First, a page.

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Greetings from the Nordics!

The final countdown has started for the implementation of the General Data Protection Regulation. A few days ago, a headline in the local newspaper, Helsingin Sanomat, stated that, “Data protection is tuned in a hurry.” I guess this is true for many stakeholders even if that should not be the case.

In early March, we celebrated the 30th anniversary of data protection and privacy laws here in Finland. Sweden has even longer history with the data protection and privacy laws compared to Finland, and the roots in Sweden go all the way to the early 1970s. By coincidence, timing could have not been better, since the topic has been actively discussed for the obvious reasons. In addition, this illustrates that the GDPR is not actually creating new rules, but only updating the existing laws to correspond with today’s society.

It is very rare that we, privacy professionals, could say that our work is simply local. Even if we engage ourselves with certain a country and with a certain organization, at the end of the day, what we do is very global. Our business partners or clients are based around the globe, and the services we buy or use are oftentimes offered from another country. Along with the GDPR, we also get a piece of legislation that applies not only in one country but within the European Union. Even if the requirements will be harmonized within the EU, we still have our own culture and national characteristics that have an impact on everything we do. Let me use the Finns as an example: The website www.visitfinland.com describes us (among other things) as genuine — we mean what we say. This applies not only among our family and friends, but also in our trust of government and authorities, which is on a very high level. The same applies with all Nordic countries.

We all here in the Nordics have similar worldviews and cultures, but we are still different — especially if we compare ourselves to the continent. We are very technology-oriented and skillful people. Several success stories have been created in the Nordics and people around the globe are enjoying those services — Angry Birds and Spotify just to mention two of them.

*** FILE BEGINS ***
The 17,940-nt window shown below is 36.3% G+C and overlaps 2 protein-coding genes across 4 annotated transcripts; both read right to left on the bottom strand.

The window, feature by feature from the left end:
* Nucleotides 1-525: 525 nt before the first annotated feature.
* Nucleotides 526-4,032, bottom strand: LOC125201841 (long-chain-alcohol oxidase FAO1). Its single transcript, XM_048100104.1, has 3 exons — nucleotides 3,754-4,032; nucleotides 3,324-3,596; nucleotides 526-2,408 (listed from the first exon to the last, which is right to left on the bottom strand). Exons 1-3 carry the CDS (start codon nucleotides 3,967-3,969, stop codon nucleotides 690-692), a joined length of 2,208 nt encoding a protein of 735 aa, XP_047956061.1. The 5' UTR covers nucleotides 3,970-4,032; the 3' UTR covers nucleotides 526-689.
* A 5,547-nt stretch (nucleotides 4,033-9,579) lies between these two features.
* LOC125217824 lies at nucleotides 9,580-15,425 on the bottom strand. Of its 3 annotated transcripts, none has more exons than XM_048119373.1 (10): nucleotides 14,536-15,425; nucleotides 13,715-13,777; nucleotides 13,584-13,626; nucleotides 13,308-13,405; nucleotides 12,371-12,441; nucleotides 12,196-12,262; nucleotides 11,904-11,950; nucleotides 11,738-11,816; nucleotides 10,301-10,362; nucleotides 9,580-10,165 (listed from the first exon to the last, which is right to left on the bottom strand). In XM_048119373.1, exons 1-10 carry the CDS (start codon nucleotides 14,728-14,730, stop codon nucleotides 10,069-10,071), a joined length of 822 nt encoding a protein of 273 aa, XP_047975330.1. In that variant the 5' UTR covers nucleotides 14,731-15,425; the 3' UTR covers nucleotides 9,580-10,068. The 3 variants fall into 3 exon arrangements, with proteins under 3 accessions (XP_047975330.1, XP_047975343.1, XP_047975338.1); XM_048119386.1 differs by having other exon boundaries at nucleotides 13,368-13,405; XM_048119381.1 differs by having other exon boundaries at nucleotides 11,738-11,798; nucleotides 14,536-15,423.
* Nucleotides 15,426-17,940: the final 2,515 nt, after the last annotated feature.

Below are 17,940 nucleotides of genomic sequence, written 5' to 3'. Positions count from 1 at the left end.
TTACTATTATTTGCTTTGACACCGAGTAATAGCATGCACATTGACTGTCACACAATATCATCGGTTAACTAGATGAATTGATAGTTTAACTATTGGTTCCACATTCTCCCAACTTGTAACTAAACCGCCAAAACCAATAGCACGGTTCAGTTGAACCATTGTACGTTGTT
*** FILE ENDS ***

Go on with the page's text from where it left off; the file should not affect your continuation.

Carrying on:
I was invited to speak for that 30th anniversary celebration that we had in early March. The Ministry of Justice wanted to mark this achievement together with the data protection authority and different stakeholders who are actively working in this field, and I participated not only because I have a background with working at the Finnish data protection’s authority’s office but also because of my role as an IAPP’s country leader for the Nordics. Instead of having a typical presentation, I prepared a speech that highlighted, among other things, the global working environment of privacy professionals and development of privacy profession. But my main message was a story about HeLa cells, which touched me deeply when I heard an opening speech at the IAPP Global Summit in Washington, in the spring of 2017, given by Rebecca Skloot. A message that I wanted to make with this story was that it is self evident that we have to comply with the legal requirements related to data processing activities — in a way that is easy. But to reach into the second level, we should think what is the right thing to do — ethical issues related to processing personal data. I personally want to lead this discussion and encourage all privacy professionals not only to think what is legally right but also about what the right thing to do is!

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